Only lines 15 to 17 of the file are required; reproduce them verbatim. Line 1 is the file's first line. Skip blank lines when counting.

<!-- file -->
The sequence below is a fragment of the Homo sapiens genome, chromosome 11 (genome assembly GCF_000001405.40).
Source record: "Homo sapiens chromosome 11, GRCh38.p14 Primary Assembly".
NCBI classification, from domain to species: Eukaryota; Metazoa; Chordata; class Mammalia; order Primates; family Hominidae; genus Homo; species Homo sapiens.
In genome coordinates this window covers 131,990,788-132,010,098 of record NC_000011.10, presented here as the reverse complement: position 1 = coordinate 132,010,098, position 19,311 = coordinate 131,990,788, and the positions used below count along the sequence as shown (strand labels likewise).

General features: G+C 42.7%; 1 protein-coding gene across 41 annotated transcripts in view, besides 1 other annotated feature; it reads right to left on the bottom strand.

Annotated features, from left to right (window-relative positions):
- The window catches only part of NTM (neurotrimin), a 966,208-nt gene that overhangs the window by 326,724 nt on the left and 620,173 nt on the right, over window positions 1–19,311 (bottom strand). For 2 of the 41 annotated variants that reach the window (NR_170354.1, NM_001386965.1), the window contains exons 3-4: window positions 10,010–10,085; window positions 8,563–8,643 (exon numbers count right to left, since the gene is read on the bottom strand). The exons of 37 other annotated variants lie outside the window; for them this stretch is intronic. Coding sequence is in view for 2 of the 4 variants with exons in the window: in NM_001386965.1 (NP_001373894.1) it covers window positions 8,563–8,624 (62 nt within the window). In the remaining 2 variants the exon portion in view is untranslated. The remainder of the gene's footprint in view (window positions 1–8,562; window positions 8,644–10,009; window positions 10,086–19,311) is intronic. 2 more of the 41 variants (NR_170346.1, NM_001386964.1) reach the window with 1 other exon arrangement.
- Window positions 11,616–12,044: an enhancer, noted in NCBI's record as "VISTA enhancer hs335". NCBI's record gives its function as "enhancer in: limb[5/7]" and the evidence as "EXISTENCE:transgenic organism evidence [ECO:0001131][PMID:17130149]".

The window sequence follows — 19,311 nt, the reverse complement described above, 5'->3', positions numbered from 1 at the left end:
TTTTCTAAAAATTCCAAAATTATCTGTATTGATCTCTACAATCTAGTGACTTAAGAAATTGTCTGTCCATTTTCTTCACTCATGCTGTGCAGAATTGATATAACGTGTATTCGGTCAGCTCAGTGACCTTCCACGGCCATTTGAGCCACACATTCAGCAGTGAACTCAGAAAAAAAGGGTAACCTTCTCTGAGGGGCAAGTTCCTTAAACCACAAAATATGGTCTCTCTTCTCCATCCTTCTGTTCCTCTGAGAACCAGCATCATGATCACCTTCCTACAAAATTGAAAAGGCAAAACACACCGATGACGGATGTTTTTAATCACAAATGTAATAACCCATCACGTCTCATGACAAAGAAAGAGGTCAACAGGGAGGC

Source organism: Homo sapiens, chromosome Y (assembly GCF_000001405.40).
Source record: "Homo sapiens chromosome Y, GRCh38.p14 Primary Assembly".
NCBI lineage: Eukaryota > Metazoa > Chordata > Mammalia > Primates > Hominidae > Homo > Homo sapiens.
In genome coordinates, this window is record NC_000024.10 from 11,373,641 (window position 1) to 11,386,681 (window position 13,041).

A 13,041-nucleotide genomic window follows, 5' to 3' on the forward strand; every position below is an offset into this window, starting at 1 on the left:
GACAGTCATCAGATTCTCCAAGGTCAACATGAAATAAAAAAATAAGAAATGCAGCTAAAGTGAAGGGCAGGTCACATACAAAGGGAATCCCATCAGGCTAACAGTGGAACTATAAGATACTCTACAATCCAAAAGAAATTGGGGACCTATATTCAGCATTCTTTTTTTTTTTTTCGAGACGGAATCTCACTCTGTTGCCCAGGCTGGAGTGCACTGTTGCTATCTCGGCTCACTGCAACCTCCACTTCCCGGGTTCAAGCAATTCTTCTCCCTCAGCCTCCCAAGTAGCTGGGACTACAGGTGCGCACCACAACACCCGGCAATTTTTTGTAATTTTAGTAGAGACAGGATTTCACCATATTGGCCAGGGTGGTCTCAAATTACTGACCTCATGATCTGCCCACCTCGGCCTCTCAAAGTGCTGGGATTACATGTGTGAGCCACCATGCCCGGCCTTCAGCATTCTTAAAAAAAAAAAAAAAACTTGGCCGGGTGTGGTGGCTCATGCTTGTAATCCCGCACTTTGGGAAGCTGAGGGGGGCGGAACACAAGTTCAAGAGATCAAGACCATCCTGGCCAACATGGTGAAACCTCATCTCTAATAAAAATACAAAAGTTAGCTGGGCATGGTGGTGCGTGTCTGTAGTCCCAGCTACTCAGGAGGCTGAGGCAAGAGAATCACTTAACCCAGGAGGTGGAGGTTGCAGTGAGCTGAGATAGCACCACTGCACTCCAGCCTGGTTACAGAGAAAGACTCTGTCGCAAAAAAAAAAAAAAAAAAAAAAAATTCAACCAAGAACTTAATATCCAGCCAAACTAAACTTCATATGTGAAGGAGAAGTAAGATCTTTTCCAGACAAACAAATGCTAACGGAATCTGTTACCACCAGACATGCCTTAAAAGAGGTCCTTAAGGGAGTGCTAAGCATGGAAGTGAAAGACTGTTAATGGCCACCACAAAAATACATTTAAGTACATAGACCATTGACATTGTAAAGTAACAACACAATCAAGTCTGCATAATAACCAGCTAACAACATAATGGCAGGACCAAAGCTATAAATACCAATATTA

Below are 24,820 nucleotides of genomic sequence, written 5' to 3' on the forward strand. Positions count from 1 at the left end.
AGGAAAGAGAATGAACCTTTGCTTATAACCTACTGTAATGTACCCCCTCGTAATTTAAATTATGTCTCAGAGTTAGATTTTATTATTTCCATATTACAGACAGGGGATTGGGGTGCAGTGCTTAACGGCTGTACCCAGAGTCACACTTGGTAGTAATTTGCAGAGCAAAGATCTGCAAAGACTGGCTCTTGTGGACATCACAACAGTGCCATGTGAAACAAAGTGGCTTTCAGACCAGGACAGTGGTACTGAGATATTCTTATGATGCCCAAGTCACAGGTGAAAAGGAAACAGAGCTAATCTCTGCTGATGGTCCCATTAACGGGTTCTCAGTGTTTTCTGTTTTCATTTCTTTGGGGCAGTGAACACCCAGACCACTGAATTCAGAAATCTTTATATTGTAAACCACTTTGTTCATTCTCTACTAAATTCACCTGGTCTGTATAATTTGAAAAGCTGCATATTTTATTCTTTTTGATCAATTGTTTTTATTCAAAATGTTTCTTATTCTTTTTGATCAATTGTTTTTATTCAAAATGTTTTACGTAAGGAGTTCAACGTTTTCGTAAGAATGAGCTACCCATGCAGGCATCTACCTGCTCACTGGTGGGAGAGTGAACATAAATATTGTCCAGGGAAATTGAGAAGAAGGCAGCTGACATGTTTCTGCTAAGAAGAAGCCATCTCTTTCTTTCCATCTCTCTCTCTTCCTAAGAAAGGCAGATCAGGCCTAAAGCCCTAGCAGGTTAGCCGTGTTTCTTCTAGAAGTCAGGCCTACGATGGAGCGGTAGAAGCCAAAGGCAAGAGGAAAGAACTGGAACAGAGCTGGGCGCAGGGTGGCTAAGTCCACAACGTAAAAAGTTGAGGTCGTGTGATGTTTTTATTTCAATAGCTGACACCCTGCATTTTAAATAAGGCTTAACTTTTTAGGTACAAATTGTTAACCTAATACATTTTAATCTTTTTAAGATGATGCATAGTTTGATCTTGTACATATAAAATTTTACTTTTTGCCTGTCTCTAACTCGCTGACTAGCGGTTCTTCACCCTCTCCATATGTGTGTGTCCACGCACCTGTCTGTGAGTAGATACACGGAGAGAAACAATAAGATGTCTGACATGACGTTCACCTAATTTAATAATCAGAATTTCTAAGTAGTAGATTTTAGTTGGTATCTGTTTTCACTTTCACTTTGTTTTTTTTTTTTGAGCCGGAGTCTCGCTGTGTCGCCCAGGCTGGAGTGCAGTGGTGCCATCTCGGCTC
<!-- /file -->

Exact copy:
A 13,041-nucleotide genomic window follows, 5' to 3' on the forward strand; every position below is an offset into this window, starting at 1 on the left:
GACAGTCATCAGATTCTCCAAGGTCAACATGAAATAAAAAAATAAGAAATGCAGCTAAAGTGAAGGGCAGGTCACATACAAAGGGAATCCCATCAGGCTAACAGTGGAACTATAAGATACTCTACAATCCAAAAGAAATTGGGGACCTATATTCAGCATTCTTTTTTTTTTTTTCGAGACGGAATCTCACTCTGTTGCCCAGGCTGGAGTGCACTGTTGCTATCTCGGCTCACTGCAACCTCCACTTCCCGGGTTCAAGCAATTCTTCTCCCTCAGCCTCCCAAGTAGCTGGGACTACAGGTGCGCACCACAACACCCGGCAATTTTTTGTAATTTTAGTAGAGACAGGATTTCACCATATTGGCCAGGGTGGTCTCAAATTACTGACCTCATGATCTGCCCACCTCGGCCTCTCAAAGTGCTGGGATTACATGTGTGAGCCACCATGCCCGGCCTTCAGCATTCTTAAAAAAAAAAAAAAAACTTGGCCGGGTGTGGTGGCTCATGCTTGTAATCCCGCACTTTGGGAAGCTGAGGGGGGCGGAACACAAGTTCAAGAGATCAAGACCATCCTGGCCAACATGGTGAAACCTCATCTCTAATAAAAATACAAAAGTTAGCTGGGCATGGTGGTGCGTGTCTGTAGTCCCAGCTACTCAGGAGGCTGAGGCAAGAGAATCACTTAACCCAGGAGGTGGAGGTTGCAGTGAGCTGAGATAGCACCACTGCACTCCAGCCTGGTTACAGAGAAAGACTCTGTCGCAAAAAAAAAAAAAAAAAAAAAAAATTCAACCAAGAACTTAATATCCAGCCAAACTAAACTTCATATGTGAAGGAGAAGTAAGATCTTTTCCAGACAAACAAATGCTAACGGAATCTGTTACCACCAGACATGCCTTAAAAGAGGTCCTTAAGGGAGTGCTAAGCATGGAAGTGAAAGACTGTTAATGGCCACCACAAAAATACATTTAAGTACATAGACCATTGACATTGTAAAGTAACAACACAATCAAGTCTGCATAATAACCAGCTAACAACATAATGGCAGGACCAAAGCTATAAATACCAATATTA

Below are 24,820 nucleotides of genomic sequence, written 5' to 3' on the forward strand. Positions count from 1 at the left end.